This problem was first addressed in [16], where it was shown that a vortex with a constant PV value, surrounded by fluid with a different (but also constant) PV value, is stable. This result fits nicely with the concept of “uniform PV in the lower layer” advocated in [14,15], and, thus, appears to resolve the paradox of the longevity of oceanic eddies. On the other hand, non-uniform-PV vortices with continuous stratification turned out to be unstable [17,18,19].
However, in [16], the stability of uniform-PV vortices in a uniform-PV fluid was proved, but only for the latter being unbounded. The proof does not seem to have an obvious extension to the case of a finite-depth layer, which would be a more realistic model of the ocean.
In fact, there might be a good reason for the lack of a stability criterion for finite layers, as at least some of the vortices considered in [16]—if placed between rigid boundaries—become unstable. As shown in [8], all vortices with B u 1 (including those with uniform PV, in a uniform-PV fluid) are baroclinically unstable, subject to two conditions: (1) if they involve a sizeable vertical shear; and (2) if their thickness is of the order of the ocean’s depth. If at least one of these requirements is violated, the growth rate of the instability becomes small, and one has to take into account the effect of critical levels (which were neglected in [8]). Thus, given that real oceanic eddies are typically strongly sheared, they can be stable only if they are thin—and will be even more so, as the effect of critical levels on the stability of thin vortices is indeed strong [9,10,11].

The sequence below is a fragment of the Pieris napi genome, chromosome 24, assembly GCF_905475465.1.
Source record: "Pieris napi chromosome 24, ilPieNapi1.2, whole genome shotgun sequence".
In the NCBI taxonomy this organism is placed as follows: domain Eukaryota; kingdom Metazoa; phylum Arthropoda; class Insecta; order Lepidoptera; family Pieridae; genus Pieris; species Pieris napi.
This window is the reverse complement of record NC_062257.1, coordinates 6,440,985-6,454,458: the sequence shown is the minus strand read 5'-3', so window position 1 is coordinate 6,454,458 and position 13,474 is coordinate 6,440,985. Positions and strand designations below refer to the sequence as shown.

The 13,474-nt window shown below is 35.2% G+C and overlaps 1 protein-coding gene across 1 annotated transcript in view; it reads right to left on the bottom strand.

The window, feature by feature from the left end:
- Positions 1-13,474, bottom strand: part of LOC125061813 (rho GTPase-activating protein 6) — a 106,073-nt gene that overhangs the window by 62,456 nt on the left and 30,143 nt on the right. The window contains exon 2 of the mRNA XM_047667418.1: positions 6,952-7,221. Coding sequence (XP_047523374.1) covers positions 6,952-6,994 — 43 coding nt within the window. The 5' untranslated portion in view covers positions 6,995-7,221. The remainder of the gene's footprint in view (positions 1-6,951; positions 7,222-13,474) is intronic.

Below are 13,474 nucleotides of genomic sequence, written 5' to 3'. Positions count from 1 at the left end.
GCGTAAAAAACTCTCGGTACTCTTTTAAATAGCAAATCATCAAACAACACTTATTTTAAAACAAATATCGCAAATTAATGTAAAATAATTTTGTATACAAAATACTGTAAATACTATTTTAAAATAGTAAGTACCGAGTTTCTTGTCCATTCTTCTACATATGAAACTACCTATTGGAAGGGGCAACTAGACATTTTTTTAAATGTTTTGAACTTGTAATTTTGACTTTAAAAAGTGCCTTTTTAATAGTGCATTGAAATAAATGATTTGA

The present paper investigates the stability of thin vortices in a continuously stratified fluid bounded by two horizontal planes. In Section 2, we formulate the problem mathematically and, in Section 3, we derive an asymptotic model for the limit described in the abstract. In Section 4, the model is used to prove a stability criterion and, thus, identify a wide class of stable thin vortices.

2. The Formulation

We consider a layer of an ideal fluid characterized by the density ρ , pressure p, and velocity components u , v , w —all depending on the Cartesian coordinates x , y , z and time t. We assume that the fluid is bounded by two horizontal rigid planes located at z = 0 (bottom) and z = H (surface), and that it is rotating about a vertical axis with an angular velocity f (in the oceanic context, f = 2 Ω cos λ , where Ω is the angular velocity of the earth’s rotation and λ is the local latitude). We also introduce the fluid’s mean density ρ 0 , and the acceleration due to gravity g.

2.1. The Governing Equations

We employ the Euler equations under the hydrostatic approximation, the f-plane approximation of rotation, and the Boussinesq approximation of the density stratification:
u t + u u x + v u y + w u z + 1 ρ 0 p x = f v
v t + u v x + v v y + w v z + 1 ρ 0 p y = f u
p z = g ρ
u x + v y + w z = 0
ρ t + u ρ x + v ρ y + w ρ z = 0
Equations (1)–(5) are to be solved with the no-through-flow condition at the rigid boundaries:
w = 0 at z = 0 , H .